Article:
Artisanal gold mining: 185 deaths recorded in Cameroonian mining sites since 2014

From 2014 to May 2022, the NGO Forestry and Rural Development (Foder) recorded a total of 185 deaths and more than 133 serious accidents that occurred at various artisanal gold mining sites in the eastern regions and in Adamawa. These are work accidents, “mostly due to landslides that followed the absence of minimum individual or group safety rules and the presence of many unqualified mining sites (turned into artificial lakes),” the organization reveals to EcoMatin. In addition, between September 2021, Fouder recorded a workforce of 703 abandoned holes, including 139 artificial lakes on an area of ​​93.66 hectares. In fact, all day artisanal miners are exposed to serious risks, and very few reports warn of the extent of these risks they are exposed to.

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For several years, Foder has been playing an alert role by implementing procedures aimed at disclosing the health and safety risks they are exposed to in the course of this activity to artisanal miners. This NGO has undertaken to carry out a process under the implementation of the Environment, Health and Society Mines Project, Phase II (ProMESS2), funded by the European Union, in order to assess the extent of these risks, and to develop evidence that can be used to improve health and safety conditions at work in mining in Cameroon. The said operation, which took place between May 28 and June 5, 2022, consisted of collecting data from gold miners in Batori, Keti, Ngora and Petari Oya, in particular “hair sampling from gold miners and gold collectors.” In order to assess the health risks associated with the use of mercury to extract gold,” Foder points out.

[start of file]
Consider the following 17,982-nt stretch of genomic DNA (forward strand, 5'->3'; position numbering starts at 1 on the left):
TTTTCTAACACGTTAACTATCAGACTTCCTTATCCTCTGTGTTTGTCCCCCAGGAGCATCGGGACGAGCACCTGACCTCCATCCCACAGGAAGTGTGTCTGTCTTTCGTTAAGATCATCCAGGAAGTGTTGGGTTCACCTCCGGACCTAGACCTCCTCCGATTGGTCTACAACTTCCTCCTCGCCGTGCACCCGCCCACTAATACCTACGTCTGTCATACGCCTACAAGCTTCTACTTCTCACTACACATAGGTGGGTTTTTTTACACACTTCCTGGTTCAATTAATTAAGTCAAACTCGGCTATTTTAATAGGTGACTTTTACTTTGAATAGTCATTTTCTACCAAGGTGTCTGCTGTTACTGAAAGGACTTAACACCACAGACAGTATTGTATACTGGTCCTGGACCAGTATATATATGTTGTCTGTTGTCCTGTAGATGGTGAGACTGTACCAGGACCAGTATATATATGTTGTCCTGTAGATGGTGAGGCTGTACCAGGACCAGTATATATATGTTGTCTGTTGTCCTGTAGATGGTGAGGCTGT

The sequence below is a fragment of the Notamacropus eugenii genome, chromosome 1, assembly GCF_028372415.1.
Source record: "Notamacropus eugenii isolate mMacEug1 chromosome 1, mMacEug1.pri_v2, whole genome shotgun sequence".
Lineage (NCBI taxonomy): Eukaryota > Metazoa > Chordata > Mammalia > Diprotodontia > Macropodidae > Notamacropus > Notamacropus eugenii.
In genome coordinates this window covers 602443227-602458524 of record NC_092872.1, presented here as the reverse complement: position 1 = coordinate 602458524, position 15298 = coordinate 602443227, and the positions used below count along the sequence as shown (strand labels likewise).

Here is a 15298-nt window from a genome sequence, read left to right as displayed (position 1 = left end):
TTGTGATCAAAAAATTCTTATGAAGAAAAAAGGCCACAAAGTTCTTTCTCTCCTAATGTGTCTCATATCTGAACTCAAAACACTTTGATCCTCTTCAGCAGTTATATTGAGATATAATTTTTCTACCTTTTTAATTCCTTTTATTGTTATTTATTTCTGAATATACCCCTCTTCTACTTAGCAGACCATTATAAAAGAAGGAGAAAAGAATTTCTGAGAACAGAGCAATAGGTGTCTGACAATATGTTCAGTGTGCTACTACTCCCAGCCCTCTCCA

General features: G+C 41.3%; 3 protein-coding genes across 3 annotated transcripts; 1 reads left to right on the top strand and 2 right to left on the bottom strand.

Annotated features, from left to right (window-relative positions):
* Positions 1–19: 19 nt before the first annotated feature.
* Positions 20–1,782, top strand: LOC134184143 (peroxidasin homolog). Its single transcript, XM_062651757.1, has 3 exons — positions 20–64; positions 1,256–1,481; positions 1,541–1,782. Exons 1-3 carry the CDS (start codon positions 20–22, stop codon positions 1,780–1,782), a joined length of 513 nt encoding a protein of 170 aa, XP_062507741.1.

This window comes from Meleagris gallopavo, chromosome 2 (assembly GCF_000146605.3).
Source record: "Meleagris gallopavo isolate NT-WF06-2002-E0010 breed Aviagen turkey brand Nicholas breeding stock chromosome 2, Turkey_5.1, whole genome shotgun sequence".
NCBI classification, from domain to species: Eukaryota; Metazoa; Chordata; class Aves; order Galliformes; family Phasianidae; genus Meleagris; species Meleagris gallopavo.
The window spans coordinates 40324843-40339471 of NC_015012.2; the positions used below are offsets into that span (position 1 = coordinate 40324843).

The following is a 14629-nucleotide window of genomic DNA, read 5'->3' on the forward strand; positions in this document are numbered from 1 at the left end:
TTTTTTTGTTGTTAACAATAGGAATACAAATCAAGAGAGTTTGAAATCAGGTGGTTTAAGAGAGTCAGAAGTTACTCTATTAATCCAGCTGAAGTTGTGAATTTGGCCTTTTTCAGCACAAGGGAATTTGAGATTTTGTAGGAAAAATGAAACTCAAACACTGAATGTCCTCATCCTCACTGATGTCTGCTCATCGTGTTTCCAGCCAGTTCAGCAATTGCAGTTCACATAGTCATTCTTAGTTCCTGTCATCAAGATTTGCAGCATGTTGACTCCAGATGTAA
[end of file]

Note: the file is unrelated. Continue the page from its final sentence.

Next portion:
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Hair samples will be analyzed in a laboratory in order to assess the miners’ exposure to mercury and other toxic substances such as cyanide. In fact, artisanal miners, in this case, the women and children involved in mining, specifically in ores processing operations, are highly exposed to occupational health, environmental and safety risks. This is manifested by pollution through regular contact with mercury and cyanide, inhalation of dust containing dangerous metals, etc. The misuse of these highly toxic substances can have a significant negative impact on the quality of waterways and aquatic animals. Foder also reveals that among a sample of 50 miners’ hair taken, 2% of respondents, particularly women, had a mercury concentration of 108.32 mcg/g. This is well above the tolerable threshold set by the World Health Organization, which is 10 mcg/g.

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